The best school holidays are filled with adventure and excitement, and that can be found in the books your children read as well as the places they visit.
With that in mind, here’s our pick of the best new children’s books – just in time for the holidays.
Faber & Faber
The latest in a much-loved series, Humphrey (Mrs Brisbane's class hamster) senses the coming of spring and all that the new season brings. While the kids look at frogspawn and plan a family fun night, Humphrey starts to worry that maybe he doesnât have a family at all - after all, he doesn't look much like Og the class frog. Spring According To Humphrey is a book about nature, family and belonging, for solo readers seven and up or to be read to younger children.
Faber & Faber
A story of magic, mayhem and moody mammals, Zoo Boy asks the question many young readers (six and up) will have asked themselves: what if I could talk to the animals!? But this isn't Dr Doolittle. Vince wakes up on his birthday with the gift of the animal gab, but everybody seems to have forgotten about his big day and chatting to penguins and owls turns out to be a less magical experience than Vince might have expected. Zoo Boy is great fun and beautifully illustrated by Rebecca Ashdown.
Little Tiger Press
Younger children (from three to six) will love this highly interactive and hugely imaginative book, lifting flaps and peeking through holes as they chase Nibbles through a fantastical world of fairy tales. Naughty Nibbles is making a meal of lots of classic childrenâs stories, and it's up to your young bookworms to catch him before he can do too much damage.
Laurence King Publishing
Perfect for spring and summer holidays, Hello Nature is packed with fascinating facts, brilliant activities and distinctive, informative illustrations. Nina Chakrabarti urges children of any age to explore the weird and wonderful things they can find all around them - whether strolling through the park, lounging in the back garden or even sitting in the living room at home. Children will find out how to make their own leaf prints, twig sculptures and minibeast hotels, along with much, much more.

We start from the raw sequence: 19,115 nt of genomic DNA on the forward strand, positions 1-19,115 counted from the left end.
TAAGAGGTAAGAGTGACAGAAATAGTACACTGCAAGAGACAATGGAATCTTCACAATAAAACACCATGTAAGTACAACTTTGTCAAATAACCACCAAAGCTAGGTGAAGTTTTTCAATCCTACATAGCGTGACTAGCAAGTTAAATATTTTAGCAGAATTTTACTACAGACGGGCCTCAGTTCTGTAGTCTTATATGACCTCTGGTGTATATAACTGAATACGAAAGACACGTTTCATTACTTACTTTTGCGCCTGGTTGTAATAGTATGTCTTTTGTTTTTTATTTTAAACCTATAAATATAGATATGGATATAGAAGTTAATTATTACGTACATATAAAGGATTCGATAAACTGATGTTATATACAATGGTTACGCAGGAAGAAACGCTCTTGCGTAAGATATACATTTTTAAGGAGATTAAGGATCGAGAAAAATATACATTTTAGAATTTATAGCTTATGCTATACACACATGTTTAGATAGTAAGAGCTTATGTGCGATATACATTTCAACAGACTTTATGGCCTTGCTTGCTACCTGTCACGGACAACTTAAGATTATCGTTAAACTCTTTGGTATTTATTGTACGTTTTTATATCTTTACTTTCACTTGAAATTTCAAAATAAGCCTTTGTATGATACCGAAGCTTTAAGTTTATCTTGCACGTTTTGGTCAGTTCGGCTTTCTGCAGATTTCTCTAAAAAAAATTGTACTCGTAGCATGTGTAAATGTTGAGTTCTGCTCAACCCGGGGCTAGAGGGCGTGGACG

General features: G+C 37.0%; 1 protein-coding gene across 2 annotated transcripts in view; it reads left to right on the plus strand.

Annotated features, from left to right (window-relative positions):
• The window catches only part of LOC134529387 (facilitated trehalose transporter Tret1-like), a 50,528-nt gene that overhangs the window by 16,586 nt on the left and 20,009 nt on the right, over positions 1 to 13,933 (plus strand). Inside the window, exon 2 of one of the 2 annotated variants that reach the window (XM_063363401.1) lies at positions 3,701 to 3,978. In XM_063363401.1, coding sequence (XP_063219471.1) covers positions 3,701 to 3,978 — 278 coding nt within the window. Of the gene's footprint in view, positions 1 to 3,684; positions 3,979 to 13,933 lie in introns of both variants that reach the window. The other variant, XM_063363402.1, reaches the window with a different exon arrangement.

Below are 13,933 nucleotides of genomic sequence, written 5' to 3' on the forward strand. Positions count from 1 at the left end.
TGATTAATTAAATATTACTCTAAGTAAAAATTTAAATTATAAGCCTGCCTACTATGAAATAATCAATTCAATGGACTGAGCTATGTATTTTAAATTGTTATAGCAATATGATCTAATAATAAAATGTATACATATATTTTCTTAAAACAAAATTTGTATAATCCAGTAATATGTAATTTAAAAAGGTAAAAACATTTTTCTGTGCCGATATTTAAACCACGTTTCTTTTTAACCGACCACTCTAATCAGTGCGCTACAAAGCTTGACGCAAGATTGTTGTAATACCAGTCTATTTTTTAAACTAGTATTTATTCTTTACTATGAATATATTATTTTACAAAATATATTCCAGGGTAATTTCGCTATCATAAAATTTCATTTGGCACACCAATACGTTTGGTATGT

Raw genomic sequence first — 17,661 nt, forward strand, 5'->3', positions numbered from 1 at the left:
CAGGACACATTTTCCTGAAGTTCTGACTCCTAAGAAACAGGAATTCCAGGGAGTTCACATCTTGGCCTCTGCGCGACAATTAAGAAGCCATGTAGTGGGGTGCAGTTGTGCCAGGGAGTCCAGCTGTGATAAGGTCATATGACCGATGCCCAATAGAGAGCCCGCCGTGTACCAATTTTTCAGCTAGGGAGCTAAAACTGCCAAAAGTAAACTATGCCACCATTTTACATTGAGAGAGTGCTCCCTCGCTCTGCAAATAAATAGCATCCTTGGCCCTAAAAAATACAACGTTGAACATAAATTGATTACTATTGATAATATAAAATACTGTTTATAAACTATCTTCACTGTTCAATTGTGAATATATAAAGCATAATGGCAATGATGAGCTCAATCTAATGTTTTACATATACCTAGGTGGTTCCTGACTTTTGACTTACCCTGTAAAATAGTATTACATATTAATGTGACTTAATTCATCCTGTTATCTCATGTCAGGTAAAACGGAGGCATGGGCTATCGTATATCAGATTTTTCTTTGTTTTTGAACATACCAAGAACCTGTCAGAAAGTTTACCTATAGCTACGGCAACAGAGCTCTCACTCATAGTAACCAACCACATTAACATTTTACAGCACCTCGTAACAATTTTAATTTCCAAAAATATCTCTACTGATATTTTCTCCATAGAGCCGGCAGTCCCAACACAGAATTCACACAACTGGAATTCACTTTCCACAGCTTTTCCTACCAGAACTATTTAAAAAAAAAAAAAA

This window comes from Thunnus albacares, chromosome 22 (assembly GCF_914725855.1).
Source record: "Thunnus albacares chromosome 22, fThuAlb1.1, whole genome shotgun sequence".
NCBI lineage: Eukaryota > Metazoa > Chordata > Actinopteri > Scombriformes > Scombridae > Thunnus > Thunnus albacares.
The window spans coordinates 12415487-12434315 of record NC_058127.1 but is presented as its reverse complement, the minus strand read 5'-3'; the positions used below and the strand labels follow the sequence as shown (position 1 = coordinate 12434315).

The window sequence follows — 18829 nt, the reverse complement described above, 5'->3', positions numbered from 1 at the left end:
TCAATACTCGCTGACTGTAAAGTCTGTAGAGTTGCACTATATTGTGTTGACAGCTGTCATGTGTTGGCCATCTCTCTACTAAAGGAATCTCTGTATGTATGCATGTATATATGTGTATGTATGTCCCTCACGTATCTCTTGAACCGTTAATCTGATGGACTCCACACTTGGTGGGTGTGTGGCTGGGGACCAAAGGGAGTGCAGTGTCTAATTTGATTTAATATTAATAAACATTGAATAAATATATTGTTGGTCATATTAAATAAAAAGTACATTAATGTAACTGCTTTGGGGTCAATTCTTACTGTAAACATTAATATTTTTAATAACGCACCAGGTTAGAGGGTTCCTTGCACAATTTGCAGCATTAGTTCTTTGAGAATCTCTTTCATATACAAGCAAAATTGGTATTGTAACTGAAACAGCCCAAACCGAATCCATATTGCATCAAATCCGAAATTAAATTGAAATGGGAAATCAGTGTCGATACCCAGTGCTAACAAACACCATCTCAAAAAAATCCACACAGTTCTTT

Clink Street Publishing
You can't say that author Paulette Agnew lacks ambition. In this book for nine year olds and over, she sets herself the task of producing a guide to life, recruiting the help of elemental spirits, celestial beings and wise Mother Nature along the way. The story starts when a boy, Traya, is asked a difficult question by a flock of pink flamingos, and his quest to find an answer takes readers on a life-affirming journey, told with childlike wonder and charming simplicity.
Faber & Faber
How cool is the Imagination Box? It means that anything you can imagine, you can also create. For Timothy Hart, that might mean 'imagining' his homework being done without him lifting a pen. Awesome! Unfortunately, other people also know about the power of the Imagination Box, and it's safe to say they don't want to use it for homework. This hilarious comic caper will appeal to adventure hungry readers of eight years and above.
Harold is one hungry dog. In fact, Harold is so obsessed with food that when he gets lost and has to find his way home through an unfamiliar cityscape, Harold's hungry eyes start seeing food where no food would usually be. There's a waffle manhole cover, a turkey roasting in a mailbox and toast popping out of the top of a building, to take just three. Like we say, Harold is a very hungry dog, and this original, funny story will delight children from four to six years old.
Alpha, Bravo, Charlie is the first volume of nautical codes for children, which might sound boring but really isn't. The hardback book, by award-winning art director and author-illustrator Sara Gillingham, includes 26 bold and distinct nautical flags on specially treated paper that will encourage readers to code and decode messages of their own. Nautical flags, developed in the 19th century, are still used for communication between ships today, and could easily be used for secret communications between young friends (six to eight years old) determined to keep adults in the dark.
Your child’s eyes are special. In the early years, vision helps them to read, learn and find out about the world around them. Most very young children have their eyesight assessed as part of their routine developmental checks. While these are very important, they aren’t as thorough as a complete eye test by a qualified optician.Specsavers recommends that your child has their first eye test by the age of three. Find out more about kids’ eye health at Specsavers.